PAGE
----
blemish (v.) Look up blemish at
early 14c., "to hurt, damage," from Old French blemiss- "to turn pale," extended stem of blemir, blesmir "to make pale; stain, discolor," also "to injure" (13c., Modern French blêmir), probably from Frankish *blesmjan "to cause to turn pale," or some other Germanic source, from Proto-Germanic *blas "shining, white," from PIE root *bhel- (1) "to shine, flash, burn," also "shining white."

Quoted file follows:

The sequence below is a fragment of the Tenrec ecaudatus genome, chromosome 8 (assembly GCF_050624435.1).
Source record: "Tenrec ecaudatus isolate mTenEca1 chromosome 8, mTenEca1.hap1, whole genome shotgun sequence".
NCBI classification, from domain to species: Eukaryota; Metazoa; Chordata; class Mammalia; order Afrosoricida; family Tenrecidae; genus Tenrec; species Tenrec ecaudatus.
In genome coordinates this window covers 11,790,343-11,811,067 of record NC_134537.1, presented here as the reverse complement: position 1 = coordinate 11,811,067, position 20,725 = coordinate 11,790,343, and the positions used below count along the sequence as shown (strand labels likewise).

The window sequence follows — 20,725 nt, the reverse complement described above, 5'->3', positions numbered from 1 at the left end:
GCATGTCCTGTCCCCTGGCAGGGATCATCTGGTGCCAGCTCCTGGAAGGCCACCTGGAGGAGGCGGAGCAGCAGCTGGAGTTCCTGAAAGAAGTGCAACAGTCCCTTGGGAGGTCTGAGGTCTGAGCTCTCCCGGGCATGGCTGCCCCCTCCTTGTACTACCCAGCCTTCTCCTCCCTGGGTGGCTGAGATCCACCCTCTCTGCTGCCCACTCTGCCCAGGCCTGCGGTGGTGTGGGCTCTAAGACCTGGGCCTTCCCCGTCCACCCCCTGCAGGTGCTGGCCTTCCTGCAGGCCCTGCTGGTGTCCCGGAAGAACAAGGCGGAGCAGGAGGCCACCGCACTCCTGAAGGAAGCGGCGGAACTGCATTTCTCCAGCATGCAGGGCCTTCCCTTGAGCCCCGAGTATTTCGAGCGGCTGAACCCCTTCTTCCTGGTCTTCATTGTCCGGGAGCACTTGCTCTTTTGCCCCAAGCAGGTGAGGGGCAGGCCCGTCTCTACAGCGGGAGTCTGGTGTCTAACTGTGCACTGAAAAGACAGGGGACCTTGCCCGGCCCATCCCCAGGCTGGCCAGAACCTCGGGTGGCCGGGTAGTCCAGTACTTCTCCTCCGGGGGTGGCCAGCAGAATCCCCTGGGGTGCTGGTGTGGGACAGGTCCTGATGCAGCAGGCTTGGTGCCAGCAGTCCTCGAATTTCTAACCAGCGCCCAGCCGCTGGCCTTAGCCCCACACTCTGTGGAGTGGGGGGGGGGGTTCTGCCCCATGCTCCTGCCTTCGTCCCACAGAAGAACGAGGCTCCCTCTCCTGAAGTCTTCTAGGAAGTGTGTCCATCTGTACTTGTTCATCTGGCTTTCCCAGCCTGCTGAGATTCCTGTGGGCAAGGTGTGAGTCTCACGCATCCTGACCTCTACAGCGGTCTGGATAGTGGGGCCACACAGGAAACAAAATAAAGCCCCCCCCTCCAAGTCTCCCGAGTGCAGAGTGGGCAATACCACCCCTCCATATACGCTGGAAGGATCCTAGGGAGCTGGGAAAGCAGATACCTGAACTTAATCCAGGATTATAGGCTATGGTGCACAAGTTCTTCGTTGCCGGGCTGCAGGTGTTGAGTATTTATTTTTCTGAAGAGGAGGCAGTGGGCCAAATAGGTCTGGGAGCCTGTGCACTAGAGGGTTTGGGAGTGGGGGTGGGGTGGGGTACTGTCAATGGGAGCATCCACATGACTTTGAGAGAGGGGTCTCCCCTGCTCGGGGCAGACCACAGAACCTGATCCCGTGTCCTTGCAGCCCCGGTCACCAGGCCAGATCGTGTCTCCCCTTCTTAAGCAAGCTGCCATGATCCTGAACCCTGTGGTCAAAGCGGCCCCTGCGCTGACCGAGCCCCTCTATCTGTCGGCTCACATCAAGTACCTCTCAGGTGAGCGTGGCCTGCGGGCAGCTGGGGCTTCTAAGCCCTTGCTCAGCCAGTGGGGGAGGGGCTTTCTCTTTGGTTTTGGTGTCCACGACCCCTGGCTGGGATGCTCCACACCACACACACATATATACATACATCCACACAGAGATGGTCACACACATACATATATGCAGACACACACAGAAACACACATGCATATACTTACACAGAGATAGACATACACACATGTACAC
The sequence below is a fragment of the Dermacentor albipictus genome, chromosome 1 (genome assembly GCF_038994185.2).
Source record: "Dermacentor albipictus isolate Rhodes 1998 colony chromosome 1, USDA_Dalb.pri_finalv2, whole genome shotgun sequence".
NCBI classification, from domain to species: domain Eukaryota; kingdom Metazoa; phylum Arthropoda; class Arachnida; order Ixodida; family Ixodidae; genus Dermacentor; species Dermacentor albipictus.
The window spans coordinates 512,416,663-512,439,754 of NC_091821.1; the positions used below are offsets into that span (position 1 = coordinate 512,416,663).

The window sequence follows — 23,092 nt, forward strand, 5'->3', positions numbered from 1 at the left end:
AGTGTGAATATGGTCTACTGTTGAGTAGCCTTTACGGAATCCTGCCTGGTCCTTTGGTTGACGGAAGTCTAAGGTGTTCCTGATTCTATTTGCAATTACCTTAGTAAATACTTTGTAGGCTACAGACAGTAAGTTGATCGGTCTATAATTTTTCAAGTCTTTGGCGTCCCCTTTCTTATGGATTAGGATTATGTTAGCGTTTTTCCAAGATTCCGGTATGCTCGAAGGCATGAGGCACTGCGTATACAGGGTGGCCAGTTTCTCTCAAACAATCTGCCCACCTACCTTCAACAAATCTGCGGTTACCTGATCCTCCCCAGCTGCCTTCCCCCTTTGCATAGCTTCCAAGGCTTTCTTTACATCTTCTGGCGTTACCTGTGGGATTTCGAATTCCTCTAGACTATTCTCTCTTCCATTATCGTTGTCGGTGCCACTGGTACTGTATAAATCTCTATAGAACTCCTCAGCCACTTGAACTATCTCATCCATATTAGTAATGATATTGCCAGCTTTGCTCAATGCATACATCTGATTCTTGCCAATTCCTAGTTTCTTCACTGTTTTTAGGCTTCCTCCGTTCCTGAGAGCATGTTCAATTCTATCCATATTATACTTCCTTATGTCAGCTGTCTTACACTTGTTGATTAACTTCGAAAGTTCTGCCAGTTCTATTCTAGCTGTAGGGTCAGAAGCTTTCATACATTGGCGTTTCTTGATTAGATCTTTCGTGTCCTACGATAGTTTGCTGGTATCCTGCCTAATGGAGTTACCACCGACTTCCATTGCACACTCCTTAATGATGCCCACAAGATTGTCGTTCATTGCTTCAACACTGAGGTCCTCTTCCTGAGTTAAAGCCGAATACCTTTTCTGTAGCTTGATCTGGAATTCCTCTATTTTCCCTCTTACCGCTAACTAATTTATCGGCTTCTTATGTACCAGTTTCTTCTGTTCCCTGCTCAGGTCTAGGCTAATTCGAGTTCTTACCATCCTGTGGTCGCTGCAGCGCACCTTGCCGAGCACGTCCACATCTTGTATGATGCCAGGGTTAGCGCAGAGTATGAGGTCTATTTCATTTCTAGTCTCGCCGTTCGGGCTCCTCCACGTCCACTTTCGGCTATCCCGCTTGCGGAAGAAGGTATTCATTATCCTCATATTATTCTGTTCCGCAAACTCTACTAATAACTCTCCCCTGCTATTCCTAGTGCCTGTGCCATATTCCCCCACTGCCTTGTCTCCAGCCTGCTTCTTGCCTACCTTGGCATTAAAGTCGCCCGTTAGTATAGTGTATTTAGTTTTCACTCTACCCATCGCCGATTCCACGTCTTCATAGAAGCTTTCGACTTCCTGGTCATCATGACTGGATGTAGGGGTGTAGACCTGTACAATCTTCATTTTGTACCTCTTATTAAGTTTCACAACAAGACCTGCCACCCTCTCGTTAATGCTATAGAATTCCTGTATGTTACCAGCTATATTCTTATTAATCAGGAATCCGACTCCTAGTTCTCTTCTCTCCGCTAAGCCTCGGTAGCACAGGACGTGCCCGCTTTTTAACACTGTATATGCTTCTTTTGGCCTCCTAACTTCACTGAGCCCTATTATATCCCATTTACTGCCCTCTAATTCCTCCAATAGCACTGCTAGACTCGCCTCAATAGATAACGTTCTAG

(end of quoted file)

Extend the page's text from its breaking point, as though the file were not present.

The order of appearance of senses in Middle English is "hurt, damage;" "impair morally, sully" (late 14c.); "mar, spoil, injure" (early 15c.); "mar the beauty or soundness of" (mid-15c.). Usually in reference to something that is well-formed or otherwise excellent. Related: Blemished; blemishing.
blemish (n.) Look up blemish at
"a defect, flaw, imperfection," 1520s, from blemish (v.).